Movie Review: Everything Everywhere All At Once
Everything Everywhere All at Once more than lives up to its name as we enter a particle accelerator of acting and performance that explores issues of metaphysics and personal meaning. At times slapstick, others ominously bleak, directors Daniel Kwan and Daniel Scheinhart make a beautiful mess saved by the magnetism of Michelle Yeoh.
Everything Everywhere All At Once
Starring: Michelle Yeoh, Stephanie Tsu, Jamie Lee Curtis
Directed by: The Daniels (Daniel Kwan and Daniel Scheinhart)
Running time: 2 hrs 19 mins
By Katherine Monk
The Daniels (Daniel Kwan and Daniel Scheinhart) create an entirely novel clump of entertainment with this all-dressed potato chip of a film. Yes, a potato chip of a film — even if it does focus on the particular dilemma faced by a Chinese-American woman who runs a faltering laundromat.
Starring Michelle Yeoh as Evelyn, Ke Huy Kwan as her mild-mannered husband Waymond, Stephanie Tsu as her lesbian daughter Joy and Jamie Lee Curtis as a demonic IRS tax collector with a hidden Sapphic side, the film is about potential — and the idea that there may be another version of ourselves in an alternate universe.
Indeed, there’s an infinite number of universes in this premise, which explains the rather long 2:30 running time — as well as the need to surrender to all of it. From a straight linear perspective, Evelyn is trying to finish her taxes when her husband yanks her aside, tells her he’s not really her husband, but a man from another dimension who is trying to save her life. Overwhelmed, Evelyn kind of loses it — but not before she slips into the current of another time line, and presto, this movie is everywhere.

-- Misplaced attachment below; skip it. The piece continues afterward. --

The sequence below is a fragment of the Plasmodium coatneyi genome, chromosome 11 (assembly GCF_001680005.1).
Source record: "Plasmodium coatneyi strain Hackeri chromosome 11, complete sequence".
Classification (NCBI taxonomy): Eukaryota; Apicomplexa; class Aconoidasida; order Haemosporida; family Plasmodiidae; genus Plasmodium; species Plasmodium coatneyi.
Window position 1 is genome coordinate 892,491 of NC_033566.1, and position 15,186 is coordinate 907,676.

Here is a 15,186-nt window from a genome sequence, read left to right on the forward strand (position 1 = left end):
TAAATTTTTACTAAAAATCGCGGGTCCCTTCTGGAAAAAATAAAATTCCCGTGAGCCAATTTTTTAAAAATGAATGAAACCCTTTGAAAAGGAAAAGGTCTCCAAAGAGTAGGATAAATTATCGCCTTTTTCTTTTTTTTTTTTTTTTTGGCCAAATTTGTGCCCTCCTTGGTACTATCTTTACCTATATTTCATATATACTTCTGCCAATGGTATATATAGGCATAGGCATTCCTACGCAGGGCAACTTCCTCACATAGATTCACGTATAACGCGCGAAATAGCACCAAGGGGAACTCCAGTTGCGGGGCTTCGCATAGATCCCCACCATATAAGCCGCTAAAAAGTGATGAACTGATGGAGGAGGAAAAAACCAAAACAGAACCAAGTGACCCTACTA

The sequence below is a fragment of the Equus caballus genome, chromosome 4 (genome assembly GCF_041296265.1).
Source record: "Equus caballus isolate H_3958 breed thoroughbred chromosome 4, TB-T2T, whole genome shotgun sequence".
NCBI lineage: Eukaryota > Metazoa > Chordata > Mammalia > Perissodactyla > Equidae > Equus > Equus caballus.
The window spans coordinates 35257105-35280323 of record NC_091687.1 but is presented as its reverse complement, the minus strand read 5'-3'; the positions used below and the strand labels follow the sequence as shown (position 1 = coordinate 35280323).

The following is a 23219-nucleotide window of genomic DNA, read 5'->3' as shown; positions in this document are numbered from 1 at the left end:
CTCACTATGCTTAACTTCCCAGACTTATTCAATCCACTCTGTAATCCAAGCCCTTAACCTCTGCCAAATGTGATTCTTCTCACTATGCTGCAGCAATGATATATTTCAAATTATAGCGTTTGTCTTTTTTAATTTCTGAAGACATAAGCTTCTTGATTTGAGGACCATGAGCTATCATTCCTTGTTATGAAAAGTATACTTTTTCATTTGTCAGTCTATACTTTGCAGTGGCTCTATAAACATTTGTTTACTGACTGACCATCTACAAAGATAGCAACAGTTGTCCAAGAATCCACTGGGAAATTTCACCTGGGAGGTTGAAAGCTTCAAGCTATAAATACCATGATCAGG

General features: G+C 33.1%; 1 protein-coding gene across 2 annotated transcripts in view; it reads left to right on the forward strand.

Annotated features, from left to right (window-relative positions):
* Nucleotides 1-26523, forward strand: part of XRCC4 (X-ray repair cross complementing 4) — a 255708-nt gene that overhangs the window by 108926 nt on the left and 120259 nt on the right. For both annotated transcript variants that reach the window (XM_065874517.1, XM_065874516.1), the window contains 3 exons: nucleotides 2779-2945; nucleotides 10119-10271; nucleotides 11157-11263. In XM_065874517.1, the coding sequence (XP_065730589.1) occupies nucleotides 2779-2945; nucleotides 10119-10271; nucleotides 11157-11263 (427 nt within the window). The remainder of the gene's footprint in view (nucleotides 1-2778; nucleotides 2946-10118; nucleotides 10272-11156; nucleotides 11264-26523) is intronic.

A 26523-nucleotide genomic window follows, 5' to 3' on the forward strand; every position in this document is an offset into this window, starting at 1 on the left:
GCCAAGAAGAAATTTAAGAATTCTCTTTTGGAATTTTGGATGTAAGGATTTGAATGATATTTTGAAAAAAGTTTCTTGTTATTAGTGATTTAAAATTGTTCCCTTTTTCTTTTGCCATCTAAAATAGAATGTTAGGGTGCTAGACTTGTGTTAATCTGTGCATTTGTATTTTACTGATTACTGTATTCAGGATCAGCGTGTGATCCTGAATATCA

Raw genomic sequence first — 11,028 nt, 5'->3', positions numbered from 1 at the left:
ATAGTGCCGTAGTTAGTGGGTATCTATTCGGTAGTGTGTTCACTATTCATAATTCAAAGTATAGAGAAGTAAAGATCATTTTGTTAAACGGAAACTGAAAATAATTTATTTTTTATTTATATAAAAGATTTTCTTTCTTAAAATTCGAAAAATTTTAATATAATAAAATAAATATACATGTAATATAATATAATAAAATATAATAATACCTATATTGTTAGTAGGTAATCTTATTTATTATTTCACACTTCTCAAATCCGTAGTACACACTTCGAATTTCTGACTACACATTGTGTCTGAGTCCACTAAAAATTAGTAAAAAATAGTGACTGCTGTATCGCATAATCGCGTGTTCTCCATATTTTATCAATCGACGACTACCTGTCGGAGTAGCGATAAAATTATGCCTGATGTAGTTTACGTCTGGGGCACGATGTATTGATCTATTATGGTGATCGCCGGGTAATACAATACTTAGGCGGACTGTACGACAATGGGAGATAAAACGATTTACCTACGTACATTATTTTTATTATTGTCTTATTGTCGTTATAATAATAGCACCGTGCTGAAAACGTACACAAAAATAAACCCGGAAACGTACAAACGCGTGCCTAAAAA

….there’s an infinite number of universes in this premise, which explains the rather long 2:30 running time — as well as the need to surrender to all of it.
You see, taxes aren’t Evelyn’s only problem. She also has a dysfunctional relationship with her own daughter, Joy, who happens to be gay. Traditional Chinese values clash with a modern California reality, and the world cleaves into a cluster-fractal as different versions of Joy, Evelyn, Waymond and our comic relief tax collector trip into each other. From a universe where people have fingers like hot dogs, to one where Yeoh is a famous martial arts star, we see personae collide through fact and fiction.
In this particle accelerator of acting and performance, the Daniels are able to revel in the absurd as they ponder bigger issues of metaphysics and personal meaning. It’s an awful lot to throw into a single film, but it ensures we’re never bored, or feeling a sad sense of the familiar, but it does — at times — push our patience because the tone isn’t always friendly.
There’s a very dark vortex at the centre. In fact, the one film this movie reminded me of was Being John Malkovich — because it used Yeoh’s long Hollywood lineage as part of the plot — but where Kaufman was absurd and ironic, this movie is absurd and emotionally sincere. It makes it slightly more human when it comes to the messaging, but truth be told, a little more disturbing when it comes to tone.
THE EX-PRESS, August 18, 2022